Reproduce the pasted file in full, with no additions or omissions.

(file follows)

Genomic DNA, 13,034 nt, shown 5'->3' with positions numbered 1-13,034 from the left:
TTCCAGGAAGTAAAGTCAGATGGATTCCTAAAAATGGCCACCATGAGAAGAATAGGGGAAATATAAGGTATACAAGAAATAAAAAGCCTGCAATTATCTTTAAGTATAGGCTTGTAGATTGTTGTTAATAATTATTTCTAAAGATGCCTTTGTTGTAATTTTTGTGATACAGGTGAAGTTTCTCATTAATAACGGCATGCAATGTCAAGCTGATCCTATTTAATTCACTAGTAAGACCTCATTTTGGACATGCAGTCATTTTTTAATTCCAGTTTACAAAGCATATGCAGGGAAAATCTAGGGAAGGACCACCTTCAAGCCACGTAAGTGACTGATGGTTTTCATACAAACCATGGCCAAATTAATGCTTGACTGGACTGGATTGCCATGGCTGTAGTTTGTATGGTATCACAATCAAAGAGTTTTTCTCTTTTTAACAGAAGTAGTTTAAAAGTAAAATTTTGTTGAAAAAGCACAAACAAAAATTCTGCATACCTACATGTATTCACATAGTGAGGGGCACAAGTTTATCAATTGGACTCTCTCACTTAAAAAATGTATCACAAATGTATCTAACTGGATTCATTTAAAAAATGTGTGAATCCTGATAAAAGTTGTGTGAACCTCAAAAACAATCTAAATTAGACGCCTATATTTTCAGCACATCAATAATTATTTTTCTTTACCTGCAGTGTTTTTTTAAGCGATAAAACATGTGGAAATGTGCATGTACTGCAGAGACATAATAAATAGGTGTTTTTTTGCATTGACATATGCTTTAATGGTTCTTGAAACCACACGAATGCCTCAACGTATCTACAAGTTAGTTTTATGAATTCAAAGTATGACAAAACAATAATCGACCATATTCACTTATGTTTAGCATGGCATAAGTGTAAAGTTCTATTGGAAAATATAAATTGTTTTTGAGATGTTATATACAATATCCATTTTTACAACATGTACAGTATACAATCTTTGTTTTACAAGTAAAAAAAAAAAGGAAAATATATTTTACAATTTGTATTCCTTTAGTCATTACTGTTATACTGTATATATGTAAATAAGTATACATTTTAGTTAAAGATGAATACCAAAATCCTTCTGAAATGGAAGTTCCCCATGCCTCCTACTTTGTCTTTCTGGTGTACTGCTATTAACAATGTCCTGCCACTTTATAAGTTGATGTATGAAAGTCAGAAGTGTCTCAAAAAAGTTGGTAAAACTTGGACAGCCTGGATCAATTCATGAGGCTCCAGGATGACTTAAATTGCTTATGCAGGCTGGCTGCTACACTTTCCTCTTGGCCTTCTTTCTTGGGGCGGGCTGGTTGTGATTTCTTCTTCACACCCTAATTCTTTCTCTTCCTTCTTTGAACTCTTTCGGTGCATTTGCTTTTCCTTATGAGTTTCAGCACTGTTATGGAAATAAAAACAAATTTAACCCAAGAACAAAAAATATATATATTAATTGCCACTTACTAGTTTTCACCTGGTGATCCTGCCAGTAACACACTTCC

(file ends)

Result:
Genomic DNA, 13,034 nt, shown 5'->3' with positions numbered 1-13,034 from the left:
TTCCAGGAAGTAAAGTCAGATGGATTCCTAAAAATGGCCACCATGAGAAGAATAGGGGAAATATAAGGTATACAAGAAATAAAAAGCCTGCAATTATCTTTAAGTATAGGCTTGTAGATTGTTGTTAATAATTATTTCTAAAGATGCCTTTGTTGTAATTTTTGTGATACAGGTGAAGTTTCTCATTAATAACGGCATGCAATGTCAAGCTGATCCTATTTAATTCACTAGTAAGACCTCATTTTGGACATGCAGTCATTTTTTAATTCCAGTTTACAAAGCATATGCAGGGAAAATCTAGGGAAGGACCACCTTCAAGCCACGTAAGTGACTGATGGTTTTCATACAAACCATGGCCAAATTAATGCTTGACTGGACTGGATTGCCATGGCTGTAGTTTGTATGGTATCACAATCAAAGAGTTTTTCTCTTTTTAACAGAAGTAGTTTAAAAGTAAAATTTTGTTGAAAAAGCACAAACAAAAATTCTGCATACCTACATGTATTCACATAGTGAGGGGCACAAGTTTATCAATTGGACTCTCTCACTTAAAAAATGTATCACAAATGTATCTAACTGGATTCATTTAAAAAATGTGTGAATCCTGATAAAAGTTGTGTGAACCTCAAAAACAATCTAAATTAGACGCCTATATTTTCAGCACATCAATAATTATTTTTCTTTACCTGCAGTGTTTTTTTAAGCGATAAAACATGTGGAAATGTGCATGTACTGCAGAGACATAATAAATAGGTGTTTTTTTGCATTGACATATGCTTTAATGGTTCTTGAAACCACACGAATGCCTCAACGTATCTACAAGTTAGTTTTATGAATTCAAAGTATGACAAAACAATAATCGACCATATTCACTTATGTTTAGCATGGCATAAGTGTAAAGTTCTATTGGAAAATATAAATTGTTTTTGAGATGTTATATACAATATCCATTTTTACAACATGTACAGTATACAATCTTTGTTTTACAAGTAAAAAAAAAAAGGAAAATATATTTTACAATTTGTATTCCTTTAGTCATTACTGTTATACTGTATATATGTAAATAAGTATACATTTTAGTTAAAGATGAATACCAAAATCCTTCTGAAATGGAAGTTCCCCATGCCTCCTACTTTGTCTTTCTGGTGTACTGCTATTAACAATGTCCTGCCACTTTATAAGTTGATGTATGAAAGTCAGAAGTGTCTCAAAAAAGTTGGTAAAACTTGGACAGCCTGGATCAATTCATGAGGCTCCAGGATGACTTAAATTGCTTATGCAGGCTGGCTGCTACACTTTCCTCTTGGCCTTCTTTCTTGGGGCGGGCTGGTTGTGATTTCTTCTTCACACCCTAATTCTTTCTCTTCCTTCTTTGAACTCTTTCGGTGCATTTGCTTTTCCTTATGAGTTTCAGCACTGTTATGGAAATAAAAACAAATTTAACCCAAGAACAAAAAATATATATATTAATTGCCACTTACTAGTTTTCACCTGGTGATCCTGCCAGTAACACACTTCC